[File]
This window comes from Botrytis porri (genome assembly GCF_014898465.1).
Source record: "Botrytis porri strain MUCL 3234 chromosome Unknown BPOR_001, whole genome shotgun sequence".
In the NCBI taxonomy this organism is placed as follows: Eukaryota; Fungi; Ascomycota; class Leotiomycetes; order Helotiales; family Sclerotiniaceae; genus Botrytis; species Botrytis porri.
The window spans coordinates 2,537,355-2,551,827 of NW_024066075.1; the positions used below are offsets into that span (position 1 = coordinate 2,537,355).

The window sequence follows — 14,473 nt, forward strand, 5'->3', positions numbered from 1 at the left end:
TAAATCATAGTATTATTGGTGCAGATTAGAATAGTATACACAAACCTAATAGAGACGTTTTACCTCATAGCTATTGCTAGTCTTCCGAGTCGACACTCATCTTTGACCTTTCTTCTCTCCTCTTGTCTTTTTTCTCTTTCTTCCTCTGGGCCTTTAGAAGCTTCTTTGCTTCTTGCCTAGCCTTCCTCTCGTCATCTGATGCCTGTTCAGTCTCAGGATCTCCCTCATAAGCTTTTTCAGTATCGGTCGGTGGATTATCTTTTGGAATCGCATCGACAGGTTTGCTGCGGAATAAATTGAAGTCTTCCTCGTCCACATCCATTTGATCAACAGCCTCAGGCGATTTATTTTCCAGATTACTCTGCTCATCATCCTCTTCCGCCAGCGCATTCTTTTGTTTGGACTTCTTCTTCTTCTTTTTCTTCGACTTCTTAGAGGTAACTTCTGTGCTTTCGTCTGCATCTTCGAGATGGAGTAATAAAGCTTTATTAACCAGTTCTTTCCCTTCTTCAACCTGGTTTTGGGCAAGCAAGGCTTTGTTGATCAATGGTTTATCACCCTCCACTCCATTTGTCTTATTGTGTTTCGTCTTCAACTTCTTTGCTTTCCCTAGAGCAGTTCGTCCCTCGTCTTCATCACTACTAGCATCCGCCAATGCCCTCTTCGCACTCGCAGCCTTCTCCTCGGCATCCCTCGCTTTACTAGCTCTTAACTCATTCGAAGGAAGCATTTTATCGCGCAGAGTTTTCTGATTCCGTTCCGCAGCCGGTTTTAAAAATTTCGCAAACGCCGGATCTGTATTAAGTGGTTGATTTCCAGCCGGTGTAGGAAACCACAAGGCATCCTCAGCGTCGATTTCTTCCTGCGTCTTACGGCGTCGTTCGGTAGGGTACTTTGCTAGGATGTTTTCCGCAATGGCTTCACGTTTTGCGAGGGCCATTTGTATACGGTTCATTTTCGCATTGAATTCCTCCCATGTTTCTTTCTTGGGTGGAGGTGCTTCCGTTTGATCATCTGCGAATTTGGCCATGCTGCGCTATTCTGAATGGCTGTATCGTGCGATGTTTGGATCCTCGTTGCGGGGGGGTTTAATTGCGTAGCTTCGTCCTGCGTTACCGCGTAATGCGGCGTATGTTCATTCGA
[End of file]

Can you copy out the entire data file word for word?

This window comes from Botrytis porri (genome assembly GCF_014898465.1).
Source record: "Botrytis porri strain MUCL 3234 chromosome Unknown BPOR_001, whole genome shotgun sequence".
In the NCBI taxonomy this organism is placed as follows: Eukaryota; Fungi; Ascomycota; class Leotiomycetes; order Helotiales; family Sclerotiniaceae; genus Botrytis; species Botrytis porri.
The window spans coordinates 2,537,355-2,551,827 of NW_024066075.1; the positions used below are offsets into that span (position 1 = coordinate 2,537,355).

The window sequence follows — 14,473 nt, forward strand, 5'->3', positions numbered from 1 at the left end:
TAAATCATAGTATTATTGGTGCAGATTAGAATAGTATACACAAACCTAATAGAGACGTTTTACCTCATAGCTATTGCTAGTCTTCCGAGTCGACACTCATCTTTGACCTTTCTTCTCTCCTCTTGTCTTTTTTCTCTTTCTTCCTCTGGGCCTTTAGAAGCTTCTTTGCTTCTTGCCTAGCCTTCCTCTCGTCATCTGATGCCTGTTCAGTCTCAGGATCTCCCTCATAAGCTTTTTCAGTATCGGTCGGTGGATTATCTTTTGGAATCGCATCGACAGGTTTGCTGCGGAATAAATTGAAGTCTTCCTCGTCCACATCCATTTGATCAACAGCCTCAGGCGATTTATTTTCCAGATTACTCTGCTCATCATCCTCTTCCGCCAGCGCATTCTTTTGTTTGGACTTCTTCTTCTTCTTTTTCTTCGACTTCTTAGAGGTAACTTCTGTGCTTTCGTCTGCATCTTCGAGATGGAGTAATAAAGCTTTATTAACCAGTTCTTTCCCTTCTTCAACCTGGTTTTGGGCAAGCAAGGCTTTGTTGATCAATGGTTTATCACCCTCCACTCCATTTGTCTTATTGTGTTTCGTCTTCAACTTCTTTGCTTTCCCTAGAGCAGTTCGTCCCTCGTCTTCATCACTACTAGCATCCGCCAATGCCCTCTTCGCACTCGCAGCCTTCTCCTCGGCATCCCTCGCTTTACTAGCTCTTAACTCATTCGAAGGAAGCATTTTATCGCGCAGAGTTTTCTGATTCCGTTCCGCAGCCGGTTTTAAAAATTTCGCAAACGCCGGATCTGTATTAAGTGGTTGATTTCCAGCCGGTGTAGGAAACCACAAGGCATCCTCAGCGTCGATTTCTTCCTGCGTCTTACGGCGTCGTTCGGTAGGGTACTTTGCTAGGATGTTTTCCGCAATGGCTTCACGTTTTGCGAGGGCCATTTGTATACGGTTCATTTTCGCATTGAATTCCTCCCATGTTTCTTTCTTGGGTGGAGGTGCTTCCGTTTGATCATCTGCGAATTTGGCCATGCTGCGCTATTCTGAATGGCTGTATCGTGCGATGTTTGGATCCTCGTTGCGGGGGGGTTTAATTGCGTAGCTTCGTCCTGCGTTACCGCGTAATGCGGCGTATGTTCATTCGA